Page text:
AttachmentsWritten By: Ron Slee
Article Date: 10-03-2005
Copyright(C) 2008 Associated Equipment Distributors. All Rights Reserved.
An interesting no man's land.
Like many of you, over the years I have watched the attachment business from the vantage point of parts and service. More specifically, I have looked at the equipment sales force selling buckets with machines and then the replacement market being left to languish. The attachment is vital to the operation of a machine as it was designed, and we leave it unattended at our own risk. Many customers will repair a bucket until the end of time. They call in a welder and get the bucket fixed or put on more wear strips. But does that impact the proper operation of the machine?
Occasionally the Parts Department will be asked to take over management of the inventory from the Sales Department as the number of buckets in inventory grows. The Parts Department dutifully manages the inventory for two or three years, then it goes back to the Sales Department. But how many of us really work to sell buckets and couplers? (I'm just using buckets and couplers as representatives of a much larger attachment product range.)
Then, when the customer calls to order replacement tips and teeth, the conversation goes something like this:
"How many teeth are on your bucket?" "I don't know, you should know, you sold it to me." Been there done that? It seems that the more we do, the less we do.
You should know the buckets on each machine you sell. Yet, is that information on your machine population system? It should be.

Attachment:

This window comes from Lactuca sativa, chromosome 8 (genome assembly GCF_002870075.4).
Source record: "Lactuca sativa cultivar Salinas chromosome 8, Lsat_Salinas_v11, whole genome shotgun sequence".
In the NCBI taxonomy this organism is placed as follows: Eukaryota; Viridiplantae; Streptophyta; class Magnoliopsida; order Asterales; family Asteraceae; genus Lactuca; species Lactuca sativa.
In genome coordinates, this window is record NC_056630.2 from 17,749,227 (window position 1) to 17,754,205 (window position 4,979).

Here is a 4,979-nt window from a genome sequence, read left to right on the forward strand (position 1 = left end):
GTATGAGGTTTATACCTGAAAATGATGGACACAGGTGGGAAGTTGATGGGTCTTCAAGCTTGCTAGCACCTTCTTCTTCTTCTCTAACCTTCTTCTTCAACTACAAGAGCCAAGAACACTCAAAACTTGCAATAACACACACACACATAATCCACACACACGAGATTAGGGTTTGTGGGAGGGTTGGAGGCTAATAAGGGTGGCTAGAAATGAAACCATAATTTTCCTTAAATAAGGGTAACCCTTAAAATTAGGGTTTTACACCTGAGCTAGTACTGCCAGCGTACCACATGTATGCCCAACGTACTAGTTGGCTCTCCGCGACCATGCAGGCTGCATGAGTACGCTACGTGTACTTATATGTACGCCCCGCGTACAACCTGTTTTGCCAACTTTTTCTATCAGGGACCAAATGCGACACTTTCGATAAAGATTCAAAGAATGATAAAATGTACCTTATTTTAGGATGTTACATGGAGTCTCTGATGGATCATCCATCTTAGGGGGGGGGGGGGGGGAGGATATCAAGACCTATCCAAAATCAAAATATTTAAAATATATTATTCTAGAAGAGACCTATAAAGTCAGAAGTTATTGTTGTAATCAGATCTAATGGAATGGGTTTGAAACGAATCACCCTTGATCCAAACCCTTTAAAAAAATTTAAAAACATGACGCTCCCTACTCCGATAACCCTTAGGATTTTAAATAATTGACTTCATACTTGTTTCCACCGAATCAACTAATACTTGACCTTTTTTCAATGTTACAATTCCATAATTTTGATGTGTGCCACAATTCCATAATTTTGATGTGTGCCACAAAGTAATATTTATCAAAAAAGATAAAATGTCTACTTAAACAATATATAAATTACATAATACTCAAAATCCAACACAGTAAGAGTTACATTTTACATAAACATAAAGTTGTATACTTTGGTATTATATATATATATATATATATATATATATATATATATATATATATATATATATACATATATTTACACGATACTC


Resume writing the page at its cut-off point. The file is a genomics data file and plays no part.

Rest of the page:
So what are you going to do about it? That's the problem. We know what we should be doing, but we end up doing nothing at all.
One of the comments I hear often from Parts and Service Managers is, "Everything that was done last week could have been done better if only we had more time."
That is a reflection of the fact that we are operating with too few people on the front lines to satisfy our customers - a further reflection of the penalties inflicted by an almost obsessive adherence to the sales per employee metric.
We know what we need to do but we just aren't getting it done.
So what about the replacement bucket market? How many replacement buckets do you actually sell for your equipment compared to the total that are purchased?
According to the non-OEM bucket manufacturers. 65 percent to 75 percent of the bucket market happens with the sale of the machine. This leaves a rather large market out there for us to penetrate.
You must look after your customer's needs and wants. They are using a machine to make money doing what the machine was designed to do. You are here to reduce the owning and operating costs of that machine and at the same time protect the residual value of the machine.
How can you do this if you don't keep accurate machine population records? How can you do this if you don't manage the bucket in the same manner as an undercarriage? The answer is you can't!
Again this is our responsibility. If we don't do it.... it won't get done.
Don't pretend we don't have time.
Although I agree that many of you are understaffed, we will continue to lose business until business levels match staff support levels. Not a popular thing to say in a good market. But here we go again: underperforming in a hot market.
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